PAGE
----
Secretary of State Alexander M. Haig Jr. said yesterday that "the heel of the military boot" will not be able to put down popular resistance in Poland, and he forecast growing economic, social and political pressures on Warsaw's martial law regime.
Among the most serious of the pressures, Haig indicated in an interview on CBS Television, would be "the total collapse of an already stuttering Polish economy." This is likely to become increasingly evident in the days and weeks ahead, he said.
The United States, as President Reagan disclosed in an address to the nation Wednesday night, is seeking to use its leverage and that of its allies to encourage a change in direction by Gen. Wojciech Jaruzelski. Reagan said he had informed Jaruzelski by letter of "serious consequences if the Polish government continues to use violence against its populace," and that he appealed to the Polish leader to free prisoners, lift martial law and restore free speech and association.
Asked if it is realistic to expect that the crackdown can be reversed at this stage, Haig replied:
"I don't think we're talking about rollback. We're talking about the continuation of a situation in Poland in which the church, the Solidarity and the government work together to rejuvenate, if you will, or reinstitute the reforms that have progressed over the last 18 months."
Haig said he did not anticipate Solidarity would be reinstituted as it existed in the final days before the crackdown. But a liberalization process involving the majority of Poles is "inevitable," the secretary of state said, despite "whatever repression is applied."
Regarding relations with the Soviet Union, Haig said that a warning letter had been sent by Reagan to Soviet President Leonid Brezhnev because in a relationship this vital "it is important that we clearly lay out precisely what we expect" in advance of taking actions.
Haig, asked about the scheduled resumption Jan. 12 of Soviet-American negotiations on limiting nuclear arms in Europe, said, "We intend to go back" to the bargaining table.
He added, however, that a "very careful" assessment of Soviet actions will continue in the meantime. Haig did not say how long Reagan is willing to wait before taking the "concrete political and economic measures" against the Soviets that he promised Wednesday night "if this repression continues."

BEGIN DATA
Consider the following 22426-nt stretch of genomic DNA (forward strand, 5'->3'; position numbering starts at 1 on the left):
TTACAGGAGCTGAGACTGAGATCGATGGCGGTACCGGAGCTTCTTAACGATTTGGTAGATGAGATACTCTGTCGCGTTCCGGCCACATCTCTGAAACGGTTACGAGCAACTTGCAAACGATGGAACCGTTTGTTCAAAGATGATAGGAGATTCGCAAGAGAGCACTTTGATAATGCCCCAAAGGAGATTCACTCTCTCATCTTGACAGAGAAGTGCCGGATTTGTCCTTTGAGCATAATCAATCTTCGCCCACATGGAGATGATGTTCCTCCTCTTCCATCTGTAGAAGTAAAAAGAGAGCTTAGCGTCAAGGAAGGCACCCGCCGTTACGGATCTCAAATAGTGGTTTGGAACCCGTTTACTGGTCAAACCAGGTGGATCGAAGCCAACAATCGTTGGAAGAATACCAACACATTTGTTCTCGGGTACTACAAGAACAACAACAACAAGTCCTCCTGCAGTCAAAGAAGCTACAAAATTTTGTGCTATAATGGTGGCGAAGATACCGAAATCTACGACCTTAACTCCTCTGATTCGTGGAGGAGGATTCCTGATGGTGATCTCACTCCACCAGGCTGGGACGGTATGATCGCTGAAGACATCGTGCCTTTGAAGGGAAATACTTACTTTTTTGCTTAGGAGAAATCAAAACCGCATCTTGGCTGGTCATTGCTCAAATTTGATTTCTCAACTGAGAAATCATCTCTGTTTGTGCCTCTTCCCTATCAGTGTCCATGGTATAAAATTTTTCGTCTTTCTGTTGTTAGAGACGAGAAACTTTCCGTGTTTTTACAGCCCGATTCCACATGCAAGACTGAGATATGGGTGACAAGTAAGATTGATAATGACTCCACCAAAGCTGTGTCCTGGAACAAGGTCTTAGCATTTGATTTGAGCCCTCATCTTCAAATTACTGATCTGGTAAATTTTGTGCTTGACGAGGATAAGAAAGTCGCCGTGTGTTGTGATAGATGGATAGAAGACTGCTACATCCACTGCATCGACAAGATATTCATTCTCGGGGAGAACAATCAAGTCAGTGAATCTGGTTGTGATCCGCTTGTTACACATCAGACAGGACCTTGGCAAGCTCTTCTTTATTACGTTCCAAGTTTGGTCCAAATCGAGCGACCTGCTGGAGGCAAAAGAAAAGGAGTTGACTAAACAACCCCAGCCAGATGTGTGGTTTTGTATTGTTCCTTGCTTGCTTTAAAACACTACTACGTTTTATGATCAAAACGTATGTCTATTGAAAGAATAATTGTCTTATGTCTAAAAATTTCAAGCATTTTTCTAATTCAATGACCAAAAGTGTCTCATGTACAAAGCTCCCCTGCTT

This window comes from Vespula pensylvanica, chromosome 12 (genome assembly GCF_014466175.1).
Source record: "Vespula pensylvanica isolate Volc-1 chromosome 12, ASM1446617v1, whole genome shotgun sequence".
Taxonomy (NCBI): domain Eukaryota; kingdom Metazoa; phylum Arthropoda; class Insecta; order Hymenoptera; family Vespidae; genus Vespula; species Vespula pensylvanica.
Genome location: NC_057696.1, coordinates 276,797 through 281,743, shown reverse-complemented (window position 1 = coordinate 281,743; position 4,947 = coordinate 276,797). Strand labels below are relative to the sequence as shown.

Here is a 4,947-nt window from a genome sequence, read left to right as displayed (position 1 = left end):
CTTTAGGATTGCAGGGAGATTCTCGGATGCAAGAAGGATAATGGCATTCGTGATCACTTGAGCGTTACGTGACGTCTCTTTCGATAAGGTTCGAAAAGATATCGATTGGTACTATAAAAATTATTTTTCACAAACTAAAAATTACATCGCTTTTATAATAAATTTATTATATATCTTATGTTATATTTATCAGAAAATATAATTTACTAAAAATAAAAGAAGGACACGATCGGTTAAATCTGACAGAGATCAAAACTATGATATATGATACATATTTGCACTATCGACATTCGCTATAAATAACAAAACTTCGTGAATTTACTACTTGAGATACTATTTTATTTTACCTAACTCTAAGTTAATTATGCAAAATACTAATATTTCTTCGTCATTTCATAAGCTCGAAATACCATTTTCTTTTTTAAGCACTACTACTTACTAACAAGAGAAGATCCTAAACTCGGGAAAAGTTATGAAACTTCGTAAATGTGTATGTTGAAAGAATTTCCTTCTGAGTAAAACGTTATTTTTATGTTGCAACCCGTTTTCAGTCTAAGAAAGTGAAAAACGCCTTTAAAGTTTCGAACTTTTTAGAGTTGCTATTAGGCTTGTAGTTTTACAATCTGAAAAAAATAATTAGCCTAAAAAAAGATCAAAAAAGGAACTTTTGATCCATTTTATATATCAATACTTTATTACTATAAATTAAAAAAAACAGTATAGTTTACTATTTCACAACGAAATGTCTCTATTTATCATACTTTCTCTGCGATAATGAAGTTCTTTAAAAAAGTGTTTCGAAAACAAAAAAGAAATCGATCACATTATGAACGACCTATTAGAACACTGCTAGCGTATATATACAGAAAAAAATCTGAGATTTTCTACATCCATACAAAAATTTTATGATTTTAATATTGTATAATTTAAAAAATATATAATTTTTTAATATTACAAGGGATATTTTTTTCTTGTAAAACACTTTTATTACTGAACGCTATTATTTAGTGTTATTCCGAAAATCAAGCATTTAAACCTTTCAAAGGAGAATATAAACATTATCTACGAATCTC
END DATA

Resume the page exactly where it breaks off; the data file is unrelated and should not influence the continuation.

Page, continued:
Haig said Reagan has "a great sense of urgency" about a return to moderation in Poland. "If that does not occur, I can assure you that the president is prepared to deal with that," the secretary of state declared.
State Department spokesman Dean Fischer told reporters at midday that no official Polish or Soviet reaction to the president's speech had been received. Fischer rejected an unofficial reaction by Tass, the Soviet news agency, which accused Reagan of interference in Poland's internal affairs.
Haig, in his television interview, said the United States is not interfering in internal affairs because "the Soviet Union, Poland and the United States are signatories to the Final Act of the Helsinki accords" and as such "we have an obligation to point out unequivocally when violations of those understandings occur."
The Helsinki accords, signed in 1975, commit the signatories, among other things, to respect human rights and fundamental freedoms. They established procedures for following up on this and other commitments.
Fischer reported that there is "increasingly broad and stinging world criticism" of the martial law regime, but that Polish media are seeking to deflect this by portraying current conditions as "returning to normal."
Stanislaw Pawliszewski, the minister-counselor of the Polish embassy here, who took charge after the ambassador, Romuald Spasowski, took political asylum in the United States, told reporters at the State Department yesterday that strikes are decreasing and calm is returning to Poland. The U.S. position is that the situation is not improving, Fischer said in response.
Pawliszewski was summoned to the State Department to discuss implementation of the retaliatory measures regarding Poland that Reagan announced Wednesday night.
The State Department officer who met the Polish envoy yesterday wore a Solidarity lapel button.
The silver-haired Pawliszewski, asked by reporters if he too is thinking of seeking asylum in the United States, replied tersely, "I am not."